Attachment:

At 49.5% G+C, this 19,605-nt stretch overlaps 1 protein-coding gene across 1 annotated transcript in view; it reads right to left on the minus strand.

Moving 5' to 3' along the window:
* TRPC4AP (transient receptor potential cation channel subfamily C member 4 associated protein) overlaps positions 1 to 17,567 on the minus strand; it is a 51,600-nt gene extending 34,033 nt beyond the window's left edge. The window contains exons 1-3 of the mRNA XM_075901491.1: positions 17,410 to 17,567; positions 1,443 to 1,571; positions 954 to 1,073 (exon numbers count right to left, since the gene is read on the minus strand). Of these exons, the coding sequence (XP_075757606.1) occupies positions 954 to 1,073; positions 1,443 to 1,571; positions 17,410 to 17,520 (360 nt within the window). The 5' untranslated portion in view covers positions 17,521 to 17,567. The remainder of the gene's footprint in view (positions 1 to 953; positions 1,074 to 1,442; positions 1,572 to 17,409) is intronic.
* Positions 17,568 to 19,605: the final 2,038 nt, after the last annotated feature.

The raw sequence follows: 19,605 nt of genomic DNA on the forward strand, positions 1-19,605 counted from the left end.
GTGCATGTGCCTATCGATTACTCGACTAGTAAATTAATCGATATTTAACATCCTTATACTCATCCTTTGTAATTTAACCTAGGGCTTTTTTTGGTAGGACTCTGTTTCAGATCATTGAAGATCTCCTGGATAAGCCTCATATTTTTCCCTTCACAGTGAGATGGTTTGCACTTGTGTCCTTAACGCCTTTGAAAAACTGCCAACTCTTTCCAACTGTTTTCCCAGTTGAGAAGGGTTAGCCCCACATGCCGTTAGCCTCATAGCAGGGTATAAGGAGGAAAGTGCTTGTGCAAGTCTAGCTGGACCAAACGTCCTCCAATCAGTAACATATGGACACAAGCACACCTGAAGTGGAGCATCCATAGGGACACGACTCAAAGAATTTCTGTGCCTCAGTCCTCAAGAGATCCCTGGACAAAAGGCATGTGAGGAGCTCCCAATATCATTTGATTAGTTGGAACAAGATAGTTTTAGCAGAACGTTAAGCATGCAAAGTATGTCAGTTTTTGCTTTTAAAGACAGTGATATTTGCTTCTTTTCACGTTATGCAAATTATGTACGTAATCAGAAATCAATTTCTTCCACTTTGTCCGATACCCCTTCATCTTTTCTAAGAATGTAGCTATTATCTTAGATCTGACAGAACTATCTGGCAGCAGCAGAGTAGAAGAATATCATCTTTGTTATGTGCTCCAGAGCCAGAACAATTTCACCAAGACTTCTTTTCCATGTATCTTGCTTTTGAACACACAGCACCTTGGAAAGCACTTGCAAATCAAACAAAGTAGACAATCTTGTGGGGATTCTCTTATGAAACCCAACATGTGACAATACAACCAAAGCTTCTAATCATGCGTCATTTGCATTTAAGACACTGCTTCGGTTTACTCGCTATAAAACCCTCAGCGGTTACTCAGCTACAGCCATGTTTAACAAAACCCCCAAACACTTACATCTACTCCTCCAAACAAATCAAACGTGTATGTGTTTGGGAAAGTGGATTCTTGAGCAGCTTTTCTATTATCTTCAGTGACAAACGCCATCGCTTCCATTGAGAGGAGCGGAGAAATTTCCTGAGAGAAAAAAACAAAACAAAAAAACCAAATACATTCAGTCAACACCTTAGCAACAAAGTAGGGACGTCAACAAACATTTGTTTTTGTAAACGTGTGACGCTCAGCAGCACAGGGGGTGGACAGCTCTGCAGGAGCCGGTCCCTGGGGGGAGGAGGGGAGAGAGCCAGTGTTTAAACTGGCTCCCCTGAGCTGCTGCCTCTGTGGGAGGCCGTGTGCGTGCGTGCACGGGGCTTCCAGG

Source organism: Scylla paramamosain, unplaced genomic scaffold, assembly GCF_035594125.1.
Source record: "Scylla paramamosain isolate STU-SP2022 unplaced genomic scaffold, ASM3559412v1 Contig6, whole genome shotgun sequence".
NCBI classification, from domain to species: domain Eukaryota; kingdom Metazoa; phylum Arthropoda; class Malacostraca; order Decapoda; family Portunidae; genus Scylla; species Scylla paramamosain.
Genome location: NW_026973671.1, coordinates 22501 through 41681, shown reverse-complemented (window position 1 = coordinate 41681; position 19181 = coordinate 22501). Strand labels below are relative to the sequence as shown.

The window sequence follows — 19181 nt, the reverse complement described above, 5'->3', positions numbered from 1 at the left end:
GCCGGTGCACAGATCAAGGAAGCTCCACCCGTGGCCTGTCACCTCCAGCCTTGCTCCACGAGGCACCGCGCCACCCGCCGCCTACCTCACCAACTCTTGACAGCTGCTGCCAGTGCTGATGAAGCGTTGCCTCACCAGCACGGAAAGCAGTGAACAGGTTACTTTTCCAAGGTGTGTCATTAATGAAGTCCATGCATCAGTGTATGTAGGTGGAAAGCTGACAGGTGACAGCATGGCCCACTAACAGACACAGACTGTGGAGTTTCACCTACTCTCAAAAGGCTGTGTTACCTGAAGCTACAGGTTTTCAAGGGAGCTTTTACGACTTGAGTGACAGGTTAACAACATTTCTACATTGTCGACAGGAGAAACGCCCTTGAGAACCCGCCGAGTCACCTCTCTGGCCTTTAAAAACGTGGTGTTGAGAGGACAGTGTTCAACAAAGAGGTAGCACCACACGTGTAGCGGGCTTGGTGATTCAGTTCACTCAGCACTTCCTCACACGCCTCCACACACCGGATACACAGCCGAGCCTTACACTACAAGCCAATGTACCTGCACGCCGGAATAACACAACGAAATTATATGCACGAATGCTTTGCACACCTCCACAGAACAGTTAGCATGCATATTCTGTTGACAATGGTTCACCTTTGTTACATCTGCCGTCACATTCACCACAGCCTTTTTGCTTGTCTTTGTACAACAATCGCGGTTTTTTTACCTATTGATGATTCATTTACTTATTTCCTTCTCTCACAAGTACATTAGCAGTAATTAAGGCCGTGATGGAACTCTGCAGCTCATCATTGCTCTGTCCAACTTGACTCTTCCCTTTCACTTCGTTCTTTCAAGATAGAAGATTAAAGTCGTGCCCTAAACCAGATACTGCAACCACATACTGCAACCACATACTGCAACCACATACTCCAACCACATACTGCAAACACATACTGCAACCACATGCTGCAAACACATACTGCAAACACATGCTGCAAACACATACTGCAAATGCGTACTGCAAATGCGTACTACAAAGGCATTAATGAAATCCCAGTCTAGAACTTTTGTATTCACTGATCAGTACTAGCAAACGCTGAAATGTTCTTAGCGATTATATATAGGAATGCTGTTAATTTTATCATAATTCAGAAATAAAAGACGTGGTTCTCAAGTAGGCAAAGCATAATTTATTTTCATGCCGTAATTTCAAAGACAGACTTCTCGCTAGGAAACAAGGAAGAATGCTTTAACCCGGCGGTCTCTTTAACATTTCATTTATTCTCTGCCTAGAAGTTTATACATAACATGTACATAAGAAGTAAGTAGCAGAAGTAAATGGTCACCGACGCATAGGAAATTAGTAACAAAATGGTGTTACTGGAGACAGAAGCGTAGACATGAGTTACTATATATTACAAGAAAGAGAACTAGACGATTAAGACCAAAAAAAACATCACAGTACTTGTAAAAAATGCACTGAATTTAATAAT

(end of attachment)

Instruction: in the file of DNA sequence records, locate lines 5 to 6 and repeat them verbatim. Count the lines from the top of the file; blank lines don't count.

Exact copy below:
The raw sequence follows: 19,605 nt of genomic DNA on the forward strand, positions 1-19,605 counted from the left end.
GTGCATGTGCCTATCGATTACTCGACTAGTAAATTAATCGATATTTAACATCCTTATACTCATCCTTTGTAATTTAACCTAGGGCTTTTTTTGGTAGGACTCTGTTTCAGATCATTGAAGATCTCCTGGATAAGCCTCATATTTTTCCCTTCACAGTGAGATGGTTTGCACTTGTGTCCTTAACGCCTTTGAAAAACTGCCAACTCTTTCCAACTGTTTTCCCAGTTGAGAAGGGTTAGCCCCACATGCCGTTAGCCTCATAGCAGGGTATAAGGAGGAAAGTGCTTGTGCAAGTCTAGCTGGACCAAACGTCCTCCAATCAGTAACATATGGACACAAGCACACCTGAAGTGGAGCATCCATAGGGACACGACTCAAAGAATTTCTGTGCCTCAGTCCTCAAGAGATCCCTGGACAAAAGGCATGTGAGGAGCTCCCAATATCATTTGATTAGTTGGAACAAGATAGTTTTAGCAGAACGTTAAGCATGCAAAGTATGTCAGTTTTTGCTTTTAAAGACAGTGATATTTGCTTCTTTTCACGTTATGCAAATTATGTACGTAATCAGAAATCAATTTCTTCCACTTTGTCCGATACCCCTTCATCTTTTCTAAGAATGTAGCTATTATCTTAGATCTGACAGAACTATCTGGCAGCAGCAGAGTAGAAGAATATCATCTTTGTTATGTGCTCCAGAGCCAGAACAATTTCACCAAGACTTCTTTTCCATGTATCTTGCTTTTGAACACACAGCACCTTGGAAAGCACTTGCAAATCAAACAAAGTAGACAATCTTGTGGGGATTCTCTTATGAAACCCAACATGTGACAATACAACCAAAGCTTCTAATCATGCGTCATTTGCATTTAAGACACTGCTTCGGTTTACTCGCTATAAAACCCTCAGCGGTTACTCAGCTACAGCCATGTTTAACAAAACCCCCAAACACTTACATCTACTCCTCCAAACAAATCAAACGTGTATGTGTTTGGGAAAGTGGATTCTTGAGCAGCTTTTCTATTATCTTCAGTGACAAACGCCATCGCTTCCATTGAGAGGAGCGGAGAAATTTCCTGAGAGAAAAAAACAAAACAAAAAAACCAAATACATTCAGTCAACACCTTAGCAACAAAGTAGGGACGTCAACAAACATTTGTTTTTGTAAACGTGTGACGCTCAGCAGCACAGGGGGTGGACAGCTCTGCAGGAGCCGGTCCCTGGGGGGAGGAGGGGAGAGAGCCAGTGTTTAAACTGGCTCCCCTGAGCTGCTGCCTCTGTGGGAGGCCGTGTGCGTGCGTGCACGGGGCTTCCAGG